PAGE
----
Renee Windham, 9, tried everything to find the right letters yesterday, twisting on the stage like a little dynamo, squinting at the ceiling as if the proper spelling for "veterinary" were somewhere up in the lights.
"Veterinary. V-e-t-," began Renee, a third grader at the Nichols Avenue school in Southeast. "Could you repeat the word please?"
A judge complied, but the dreaded wrong answer bell soon signaled a fourth place finish and her elimination from the finals of the D.C. schools' first city-wide spelling contest.
Twelve finalists, ranging from second graders to eighth graders unwilling to lose to children nearly half their age, had gathered at 9:15 a.m. at Fletcher-Johnson Elementary School in Southeast for the spelling bee.
They were the best of 6,000 students who had begun the competition March 14 at their respective schools.
The audience was full of parents and teachers, their faces and mouths contorted in barely concealed hints at consonants and vowels. Others just quietly agonized their way through it, mutilating handkerchiefs as more and more children were eliminated by 92 words like vicissitude, voracious, and tonsillitis.
"I'm just as nervous as she is," said Dennis Antoine, who greeted his disappointed 8-year-old daughter, Monique, with a kiss and a hug after she was eliminated fairly early in the competition on her seventh word: "detriment."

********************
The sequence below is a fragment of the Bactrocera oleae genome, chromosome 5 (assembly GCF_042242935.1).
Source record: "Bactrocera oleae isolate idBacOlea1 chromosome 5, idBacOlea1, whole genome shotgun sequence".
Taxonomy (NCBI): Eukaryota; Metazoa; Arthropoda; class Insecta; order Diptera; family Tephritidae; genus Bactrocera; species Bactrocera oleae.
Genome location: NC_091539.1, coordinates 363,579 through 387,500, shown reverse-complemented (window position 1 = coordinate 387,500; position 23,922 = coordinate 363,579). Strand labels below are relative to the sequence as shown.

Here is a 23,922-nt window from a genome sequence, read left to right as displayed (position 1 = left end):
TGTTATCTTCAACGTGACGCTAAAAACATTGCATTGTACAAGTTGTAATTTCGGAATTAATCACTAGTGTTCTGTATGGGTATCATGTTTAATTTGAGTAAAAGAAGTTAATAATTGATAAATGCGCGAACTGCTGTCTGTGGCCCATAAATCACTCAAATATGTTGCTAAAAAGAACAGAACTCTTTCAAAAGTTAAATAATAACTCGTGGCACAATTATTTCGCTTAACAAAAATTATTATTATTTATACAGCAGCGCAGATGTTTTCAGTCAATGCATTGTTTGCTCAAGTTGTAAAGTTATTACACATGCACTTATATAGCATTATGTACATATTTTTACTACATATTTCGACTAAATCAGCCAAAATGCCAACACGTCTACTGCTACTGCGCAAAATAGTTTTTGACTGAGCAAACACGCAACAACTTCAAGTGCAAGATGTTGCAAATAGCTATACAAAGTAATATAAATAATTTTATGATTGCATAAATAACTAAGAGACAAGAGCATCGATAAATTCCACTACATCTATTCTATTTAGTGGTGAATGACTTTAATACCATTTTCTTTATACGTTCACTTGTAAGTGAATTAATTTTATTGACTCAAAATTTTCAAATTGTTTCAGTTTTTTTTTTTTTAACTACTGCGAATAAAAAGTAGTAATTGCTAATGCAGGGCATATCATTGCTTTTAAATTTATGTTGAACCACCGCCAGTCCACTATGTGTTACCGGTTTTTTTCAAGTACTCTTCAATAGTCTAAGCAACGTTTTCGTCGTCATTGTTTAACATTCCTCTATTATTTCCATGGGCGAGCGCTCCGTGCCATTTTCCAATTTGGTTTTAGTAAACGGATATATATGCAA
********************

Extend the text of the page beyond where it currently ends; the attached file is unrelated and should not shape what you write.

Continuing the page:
The children had been competing against students near their own age in the initial stages of the competition, but they were all thrown together in the finals.
At 10:30 a.m., John Krattenmaker, a fifth grader from Lafayette Elementary in Northwest, and Patrice Commodore, a seventh grader at Woodson Junior High School in Northeast, squared off as the only survivors. If either misspelled a word, the other had to spell it and one more word correctly to win.
Patrice couldn't spell "bullion," but neither could John. Then John couldn't spell "staccato," but neither could Patrice. Both failed again with "vicissitude." Then Patrice misspelled "xylophone." John got it right and then was asked to spell "complaisant."
John studiously straightened his horn-rimmed glasses, locked his fingers in his pants pockets and spelled "complacent" correctly, a word with the same sound and meaning. He was declared the winner after a few nervous moments when the judges huddled to sort the whole thing out.
Douglas Horst, a 14-year-old eighth grader at Deal Junior High in Northwest, finished third.
"He got at least three words right I didn't know how to spell," beamed Tom Krattenmaker, John's father and a law professor at Georgetown University. His mother Bevra was "drained, exhausted" and close to tears.
John, who turns 11 today, said, "I'm glad I did it. I love it," and won $200 and a trophy for his efforts. Patrice won $100 and a trophy and Douglas received $50 and a trophy.